Printing the addressbook Writing good programs

# Sorting the addressbook

We chose to represent the addressbook as an array because arrays have an associated order. Say that we want to change that order. Suppose, for instance, that we want to sort the array alphabecially. How do we do that?

## A second look at Array#sort

We have already used Array#sort to sort strings and integers. But how can we sort a more complex structure?

When the default behaviour is not what you want, Array#sort allows you to tell it how to sort the data structure. Let's start with an example simpler than the addressbook:

 ``` friends = [ [ "Joe", "Smith" ], [ "Melissa", "Adams"], [ "Sandy", "Koh" ] ] ```

We know that, by defalt, Array#sort will sort by the first entry - in this case, first names. But say that we want to sort by last names instead. Array#sort is not an iterator, but just like iterators it allows you to give it a block of code. Like so:

 ``` friends.sort do |a,b| ... end ```

What this code should do is:

• Return -1 if a is less than b
• Return 0 if a is equal to b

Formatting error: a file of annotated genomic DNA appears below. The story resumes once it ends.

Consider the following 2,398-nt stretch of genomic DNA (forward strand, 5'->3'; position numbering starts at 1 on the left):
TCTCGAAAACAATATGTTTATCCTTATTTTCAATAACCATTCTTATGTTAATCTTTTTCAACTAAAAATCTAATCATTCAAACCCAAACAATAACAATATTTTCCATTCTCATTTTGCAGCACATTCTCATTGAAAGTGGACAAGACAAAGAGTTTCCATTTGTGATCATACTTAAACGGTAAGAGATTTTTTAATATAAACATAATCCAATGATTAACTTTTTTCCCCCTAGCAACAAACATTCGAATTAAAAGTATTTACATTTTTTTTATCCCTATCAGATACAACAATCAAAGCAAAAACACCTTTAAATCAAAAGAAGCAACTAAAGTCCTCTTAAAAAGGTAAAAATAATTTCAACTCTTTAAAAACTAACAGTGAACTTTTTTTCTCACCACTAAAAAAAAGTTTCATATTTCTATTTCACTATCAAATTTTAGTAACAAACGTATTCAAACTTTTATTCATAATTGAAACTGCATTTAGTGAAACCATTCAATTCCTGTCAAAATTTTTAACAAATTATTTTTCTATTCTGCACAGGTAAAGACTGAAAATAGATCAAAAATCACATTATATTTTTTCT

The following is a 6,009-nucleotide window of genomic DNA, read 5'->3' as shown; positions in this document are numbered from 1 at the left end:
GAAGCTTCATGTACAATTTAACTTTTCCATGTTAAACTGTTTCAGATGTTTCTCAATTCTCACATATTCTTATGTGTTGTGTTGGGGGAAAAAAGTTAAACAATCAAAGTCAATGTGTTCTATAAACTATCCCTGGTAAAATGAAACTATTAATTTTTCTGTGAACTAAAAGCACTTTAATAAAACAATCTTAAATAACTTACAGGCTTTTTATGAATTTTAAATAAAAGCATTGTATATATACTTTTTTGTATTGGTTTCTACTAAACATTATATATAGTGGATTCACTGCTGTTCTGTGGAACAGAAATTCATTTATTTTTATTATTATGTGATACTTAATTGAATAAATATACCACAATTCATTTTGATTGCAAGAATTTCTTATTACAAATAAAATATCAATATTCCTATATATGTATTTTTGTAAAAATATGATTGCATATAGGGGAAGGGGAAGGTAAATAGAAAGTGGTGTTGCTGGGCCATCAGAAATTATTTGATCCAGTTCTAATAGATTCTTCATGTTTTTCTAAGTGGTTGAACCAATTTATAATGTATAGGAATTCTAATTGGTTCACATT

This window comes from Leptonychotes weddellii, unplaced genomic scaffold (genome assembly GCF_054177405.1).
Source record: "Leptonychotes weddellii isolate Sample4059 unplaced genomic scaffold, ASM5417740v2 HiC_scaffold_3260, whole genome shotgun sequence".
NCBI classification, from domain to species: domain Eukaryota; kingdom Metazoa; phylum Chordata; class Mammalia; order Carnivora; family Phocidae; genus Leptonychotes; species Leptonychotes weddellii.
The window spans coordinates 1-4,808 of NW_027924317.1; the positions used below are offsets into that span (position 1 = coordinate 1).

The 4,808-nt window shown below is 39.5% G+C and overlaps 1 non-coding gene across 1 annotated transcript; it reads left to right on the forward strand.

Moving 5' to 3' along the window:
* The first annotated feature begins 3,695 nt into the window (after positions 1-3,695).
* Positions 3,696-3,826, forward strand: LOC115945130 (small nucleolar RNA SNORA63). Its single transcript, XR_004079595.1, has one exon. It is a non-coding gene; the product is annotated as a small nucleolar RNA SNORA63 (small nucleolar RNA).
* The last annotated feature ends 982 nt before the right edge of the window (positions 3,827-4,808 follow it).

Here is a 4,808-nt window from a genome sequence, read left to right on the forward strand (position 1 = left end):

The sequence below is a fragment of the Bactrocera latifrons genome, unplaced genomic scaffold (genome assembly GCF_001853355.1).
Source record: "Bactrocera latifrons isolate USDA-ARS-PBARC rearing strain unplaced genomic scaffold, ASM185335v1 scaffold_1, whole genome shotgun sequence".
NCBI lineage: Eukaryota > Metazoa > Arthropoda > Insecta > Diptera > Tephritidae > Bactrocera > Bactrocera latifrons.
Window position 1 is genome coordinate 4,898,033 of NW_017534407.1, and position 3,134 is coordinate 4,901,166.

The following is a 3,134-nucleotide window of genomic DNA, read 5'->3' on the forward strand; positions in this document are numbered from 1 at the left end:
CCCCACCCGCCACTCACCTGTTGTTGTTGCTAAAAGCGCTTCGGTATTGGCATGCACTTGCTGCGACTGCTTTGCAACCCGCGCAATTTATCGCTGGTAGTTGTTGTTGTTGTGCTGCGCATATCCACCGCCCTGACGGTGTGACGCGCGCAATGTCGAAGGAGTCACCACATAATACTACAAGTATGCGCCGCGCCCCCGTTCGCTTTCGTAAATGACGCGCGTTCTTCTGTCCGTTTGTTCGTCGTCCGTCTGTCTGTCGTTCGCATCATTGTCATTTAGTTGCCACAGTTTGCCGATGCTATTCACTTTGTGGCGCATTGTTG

• Return 1 if a is greater than b

With this information, the sort function knows how to sort your array.

### Return values

How do you "return" a value? The return value is simply the value of the last statement executed. Let's take another look at irb

 ``` >> num = 3 => 3 >> 2 + 3 => 5 ```

That => 3 and that => 5 are the return values of those expressions.

### The <=> operator.

Sorting is so common, that there is an operator to simplyfy return values. The operator <=> returns the -1, 0, or 1 that you would normally have received. Try it in irb

 ``` >> 3 <=> 1 # 3 > 1 so <=> returns 1 => 1 >> 3 <=> 3 # 3 == 3 so <=> returns 0 => 0 >> 3 <=> 5 # 3 < 5 so <=> returns -1 => -1 >> "andy" <=> "sam" # "andy" comes before "sam" => -1 ```

### Sorting by last name

So we have:

 ``` friends.sort do |a,b| ... end ```

a and b are elements of the array friends. The usual "friends.sort" is equivalent to:

 ``` friends.sort do |a,b| a[0] <=> b[0] # Sort by first entry end ```

But we want to sort by the second entry (last name). So, instead we do:

 ``` friends = friends.sort do |a,b| a[1] <=> b[1] # Sort by second entry end # Now 'friends' is sorted by last name. ```

## Sorting the addressbook

Now that we understand Array#sort better, we are ready to use a customized sort of the addressbook. We have:

 ``` addressbook.sort do |person_a, person_b| ... end ```

person_a and person_b are both person structures. We can, for instance, sort them alphabetically by first name.

 ``` # p_a == "person a" addressbook.sort do |p_a, p_b| p_a["first name"] <=> p_b["first name"] end ```

## Exercises

• Write down the code to sort addressbook by full name. That is, first name, then last.

 Printing the addressbook Writing good programs